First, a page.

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The importance of animal imagery and dance again appears in these chapters, and they are linked with these traditional Indian practices. Dancing with the natural elements helps bring Cole back into the circle of life. When on the second day, the group sights whales off the island’s shore, Edwin proposes a whale dance that evening. Each person in turn dances around the fire making motions of a breaching whale, and afterwards they are supposed to convey a lesson learned from the dance.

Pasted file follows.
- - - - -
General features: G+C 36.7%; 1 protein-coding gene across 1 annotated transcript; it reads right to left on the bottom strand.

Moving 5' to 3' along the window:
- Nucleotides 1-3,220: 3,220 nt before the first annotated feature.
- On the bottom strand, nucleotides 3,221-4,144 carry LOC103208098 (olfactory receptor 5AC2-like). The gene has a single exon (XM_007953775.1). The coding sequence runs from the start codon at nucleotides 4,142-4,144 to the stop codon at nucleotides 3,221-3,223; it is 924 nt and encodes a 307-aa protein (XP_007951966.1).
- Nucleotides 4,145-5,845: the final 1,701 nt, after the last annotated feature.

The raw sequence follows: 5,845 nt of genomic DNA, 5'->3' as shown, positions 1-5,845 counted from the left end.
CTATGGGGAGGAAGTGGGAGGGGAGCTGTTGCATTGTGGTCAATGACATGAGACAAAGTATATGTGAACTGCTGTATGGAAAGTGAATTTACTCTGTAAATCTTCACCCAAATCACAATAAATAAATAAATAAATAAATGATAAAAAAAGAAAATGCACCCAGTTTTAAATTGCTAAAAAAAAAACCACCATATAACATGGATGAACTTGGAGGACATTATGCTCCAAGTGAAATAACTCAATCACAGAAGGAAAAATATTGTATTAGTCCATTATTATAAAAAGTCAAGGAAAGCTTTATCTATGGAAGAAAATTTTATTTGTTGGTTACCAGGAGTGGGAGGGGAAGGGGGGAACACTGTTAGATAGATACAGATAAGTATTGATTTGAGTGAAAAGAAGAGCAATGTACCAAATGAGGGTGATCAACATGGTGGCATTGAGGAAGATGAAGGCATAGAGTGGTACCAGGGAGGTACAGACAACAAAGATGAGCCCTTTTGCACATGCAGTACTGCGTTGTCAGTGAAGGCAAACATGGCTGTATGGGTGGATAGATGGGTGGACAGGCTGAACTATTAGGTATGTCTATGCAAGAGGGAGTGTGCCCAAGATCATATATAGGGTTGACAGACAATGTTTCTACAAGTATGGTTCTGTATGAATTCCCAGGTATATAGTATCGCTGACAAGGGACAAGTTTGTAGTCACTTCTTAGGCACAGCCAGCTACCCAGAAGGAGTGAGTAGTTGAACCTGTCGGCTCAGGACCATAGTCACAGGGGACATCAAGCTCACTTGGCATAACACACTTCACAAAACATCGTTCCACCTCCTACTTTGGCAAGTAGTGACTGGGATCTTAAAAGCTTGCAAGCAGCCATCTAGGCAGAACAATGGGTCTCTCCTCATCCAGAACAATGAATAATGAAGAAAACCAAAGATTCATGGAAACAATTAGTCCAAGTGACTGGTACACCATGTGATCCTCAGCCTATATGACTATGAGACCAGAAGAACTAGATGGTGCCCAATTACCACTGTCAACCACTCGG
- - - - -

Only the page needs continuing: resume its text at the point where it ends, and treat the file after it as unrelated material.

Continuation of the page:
The second day, they see a wolf, and they do a wolf dance, while on the third day after Cole sees a Spirit Bear, they do a Spirit Bear dance. Each of these dances allows Cole to place himself in the spirit of animals in a kind of reverse anthropomorphism. In this sense, Cole is searching for a simpler understanding of the natural world and by consequence, of his own life. Particularly moving is Cole’s Spirit Bear dance in which he reenacts the scene of the mauling from the perspective of the bear. The author uses this clever way to demonstrate how Cole is beginning to understand empathy and forgive instead of holding anger. By placing himself in the skin of his enemy, he accepts the hurt that he felt and the ensuing anger towards the Spirit Bear.